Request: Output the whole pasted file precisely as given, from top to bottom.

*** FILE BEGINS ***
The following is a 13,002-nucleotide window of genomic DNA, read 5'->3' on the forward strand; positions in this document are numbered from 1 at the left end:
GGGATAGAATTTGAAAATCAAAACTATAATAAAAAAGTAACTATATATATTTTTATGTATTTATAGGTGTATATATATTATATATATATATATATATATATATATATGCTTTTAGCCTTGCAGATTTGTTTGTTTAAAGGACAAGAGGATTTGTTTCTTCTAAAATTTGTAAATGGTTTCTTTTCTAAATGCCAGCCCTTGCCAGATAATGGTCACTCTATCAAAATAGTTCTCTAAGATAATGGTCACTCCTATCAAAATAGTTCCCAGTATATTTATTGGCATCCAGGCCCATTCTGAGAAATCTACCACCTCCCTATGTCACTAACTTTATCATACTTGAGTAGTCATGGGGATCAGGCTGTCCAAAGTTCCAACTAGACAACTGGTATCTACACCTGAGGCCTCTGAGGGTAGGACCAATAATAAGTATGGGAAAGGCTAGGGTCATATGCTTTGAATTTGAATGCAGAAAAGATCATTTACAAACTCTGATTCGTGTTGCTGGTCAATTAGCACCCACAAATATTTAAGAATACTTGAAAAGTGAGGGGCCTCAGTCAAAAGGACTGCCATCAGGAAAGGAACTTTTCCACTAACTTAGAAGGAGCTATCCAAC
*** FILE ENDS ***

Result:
The following is a 13,002-nucleotide window of genomic DNA, read 5'->3' on the forward strand; positions in this document are numbered from 1 at the left end:
GGGATAGAATTTGAAAATCAAAACTATAATAAAAAAGTAACTATATATATTTTTATGTATTTATAGGTGTATATATATTATATATATATATATATATATATATATATGCTTTTAGCCTTGCAGATTTGTTTGTTTAAAGGACAAGAGGATTTGTTTCTTCTAAAATTTGTAAATGGTTTCTTTTCTAAATGCCAGCCCTTGCCAGATAATGGTCACTCTATCAAAATAGTTCTCTAAGATAATGGTCACTCCTATCAAAATAGTTCCCAGTATATTTATTGGCATCCAGGCCCATTCTGAGAAATCTACCACCTCCCTATGTCACTAACTTTATCATACTTGAGTAGTCATGGGGATCAGGCTGTCCAAAGTTCCAACTAGACAACTGGTATCTACACCTGAGGCCTCTGAGGGTAGGACCAATAATAAGTATGGGAAAGGCTAGGGTCATATGCTTTGAATTTGAATGCAGAAAAGATCATTTACAAACTCTGATTCGTGTTGCTGGTCAATTAGCACCCACAAATATTTAAGAATACTTGAAAAGTGAGGGGCCTCAGTCAAAAGGACTGCCATCAGGAAAGGAACTTTTCCACTAACTTAGAAGGAGCTATCCAAC